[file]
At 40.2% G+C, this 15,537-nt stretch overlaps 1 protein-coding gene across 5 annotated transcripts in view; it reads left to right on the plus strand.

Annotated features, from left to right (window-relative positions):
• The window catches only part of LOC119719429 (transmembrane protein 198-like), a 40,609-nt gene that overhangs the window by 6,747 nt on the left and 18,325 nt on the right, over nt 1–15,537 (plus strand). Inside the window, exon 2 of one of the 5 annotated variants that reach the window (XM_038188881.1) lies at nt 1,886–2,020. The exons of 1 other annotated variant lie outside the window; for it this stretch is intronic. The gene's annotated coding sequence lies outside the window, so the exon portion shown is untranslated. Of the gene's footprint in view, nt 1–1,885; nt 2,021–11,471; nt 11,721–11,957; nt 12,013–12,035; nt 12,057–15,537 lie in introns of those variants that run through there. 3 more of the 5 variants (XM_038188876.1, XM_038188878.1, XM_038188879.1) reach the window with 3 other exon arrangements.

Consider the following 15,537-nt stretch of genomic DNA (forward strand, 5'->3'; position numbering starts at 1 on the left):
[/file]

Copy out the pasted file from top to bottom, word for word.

At 40.2% G+C, this 15,537-nt stretch overlaps 1 protein-coding gene across 5 annotated transcripts in view; it reads left to right on the plus strand.

Annotated features, from left to right (window-relative positions):
• The window catches only part of LOC119719429 (transmembrane protein 198-like), a 40,609-nt gene that overhangs the window by 6,747 nt on the left and 18,325 nt on the right, over nt 1–15,537 (plus strand). Inside the window, exon 2 of one of the 5 annotated variants that reach the window (XM_038188881.1) lies at nt 1,886–2,020. The exons of 1 other annotated variant lie outside the window; for it this stretch is intronic. The gene's annotated coding sequence lies outside the window, so the exon portion shown is untranslated. Of the gene's footprint in view, nt 1–1,885; nt 2,021–11,471; nt 11,721–11,957; nt 12,013–12,035; nt 12,057–15,537 lie in introns of those variants that run through there. 3 more of the 5 variants (XM_038188876.1, XM_038188878.1, XM_038188879.1) reach the window with 3 other exon arrangements.

Consider the following 15,537-nt stretch of genomic DNA (forward strand, 5'->3'; position numbering starts at 1 on the left):